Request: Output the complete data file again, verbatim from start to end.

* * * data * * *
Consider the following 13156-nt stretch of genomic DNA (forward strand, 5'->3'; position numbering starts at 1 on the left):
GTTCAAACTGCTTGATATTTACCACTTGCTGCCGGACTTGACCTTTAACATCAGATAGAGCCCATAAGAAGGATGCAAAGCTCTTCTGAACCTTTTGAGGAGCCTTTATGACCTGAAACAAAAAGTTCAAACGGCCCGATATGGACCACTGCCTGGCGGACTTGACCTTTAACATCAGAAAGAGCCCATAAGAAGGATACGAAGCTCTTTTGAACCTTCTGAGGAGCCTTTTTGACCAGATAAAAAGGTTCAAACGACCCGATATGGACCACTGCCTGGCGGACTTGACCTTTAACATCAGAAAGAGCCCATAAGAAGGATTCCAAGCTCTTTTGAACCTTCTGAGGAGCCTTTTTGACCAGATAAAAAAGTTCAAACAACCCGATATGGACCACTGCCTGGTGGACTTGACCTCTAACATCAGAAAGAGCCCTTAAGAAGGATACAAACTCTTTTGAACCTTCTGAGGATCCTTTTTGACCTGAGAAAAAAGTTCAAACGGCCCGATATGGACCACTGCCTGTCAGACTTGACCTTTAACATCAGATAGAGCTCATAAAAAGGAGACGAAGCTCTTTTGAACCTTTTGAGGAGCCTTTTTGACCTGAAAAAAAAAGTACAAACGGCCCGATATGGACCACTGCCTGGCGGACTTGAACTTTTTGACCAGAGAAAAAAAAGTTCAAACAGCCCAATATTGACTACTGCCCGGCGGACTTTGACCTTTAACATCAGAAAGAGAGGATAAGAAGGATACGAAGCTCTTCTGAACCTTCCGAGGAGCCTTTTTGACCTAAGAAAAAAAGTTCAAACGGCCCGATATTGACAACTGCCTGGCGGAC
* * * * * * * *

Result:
Consider the following 13156-nt stretch of genomic DNA (forward strand, 5'->3'; position numbering starts at 1 on the left):
GTTCAAACTGCTTGATATTTACCACTTGCTGCCGGACTTGACCTTTAACATCAGATAGAGCCCATAAGAAGGATGCAAAGCTCTTCTGAACCTTTTGAGGAGCCTTTATGACCTGAAACAAAAAGTTCAAACGGCCCGATATGGACCACTGCCTGGCGGACTTGACCTTTAACATCAGAAAGAGCCCATAAGAAGGATACGAAGCTCTTTTGAACCTTCTGAGGAGCCTTTTTGACCAGATAAAAAGGTTCAAACGACCCGATATGGACCACTGCCTGGCGGACTTGACCTTTAACATCAGAAAGAGCCCATAAGAAGGATTCCAAGCTCTTTTGAACCTTCTGAGGAGCCTTTTTGACCAGATAAAAAAGTTCAAACAACCCGATATGGACCACTGCCTGGTGGACTTGACCTCTAACATCAGAAAGAGCCCTTAAGAAGGATACAAACTCTTTTGAACCTTCTGAGGATCCTTTTTGACCTGAGAAAAAAGTTCAAACGGCCCGATATGGACCACTGCCTGTCAGACTTGACCTTTAACATCAGATAGAGCTCATAAAAAGGAGACGAAGCTCTTTTGAACCTTTTGAGGAGCCTTTTTGACCTGAAAAAAAAAGTACAAACGGCCCGATATGGACCACTGCCTGGCGGACTTGAACTTTTTGACCAGAGAAAAAAAAGTTCAAACAGCCCAATATTGACTACTGCCCGGCGGACTTTGACCTTTAACATCAGAAAGAGAGGATAAGAAGGATACGAAGCTCTTCTGAACCTTCCGAGGAGCCTTTTTGACCTAAGAAAAAAAGTTCAAACGGCCCGATATTGACAACTGCCTGGCGGAC